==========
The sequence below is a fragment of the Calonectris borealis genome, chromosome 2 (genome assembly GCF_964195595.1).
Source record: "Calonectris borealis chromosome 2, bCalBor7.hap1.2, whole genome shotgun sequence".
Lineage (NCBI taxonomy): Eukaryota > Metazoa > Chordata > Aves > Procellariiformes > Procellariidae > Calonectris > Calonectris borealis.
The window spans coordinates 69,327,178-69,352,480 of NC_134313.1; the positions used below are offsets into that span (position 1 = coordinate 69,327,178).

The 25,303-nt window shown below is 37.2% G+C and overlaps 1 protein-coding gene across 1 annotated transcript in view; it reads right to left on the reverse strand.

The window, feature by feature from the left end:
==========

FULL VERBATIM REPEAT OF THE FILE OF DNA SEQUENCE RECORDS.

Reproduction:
The sequence below is a fragment of the Calonectris borealis genome, chromosome 2 (genome assembly GCF_964195595.1).
Source record: "Calonectris borealis chromosome 2, bCalBor7.hap1.2, whole genome shotgun sequence".
Lineage (NCBI taxonomy): Eukaryota > Metazoa > Chordata > Aves > Procellariiformes > Procellariidae > Calonectris > Calonectris borealis.
The window spans coordinates 69,327,178-69,352,480 of NC_134313.1; the positions used below are offsets into that span (position 1 = coordinate 69,327,178).

The 25,303-nt window shown below is 37.2% G+C and overlaps 1 protein-coding gene across 1 annotated transcript in view; it reads right to left on the reverse strand.

The window, feature by feature from the left end: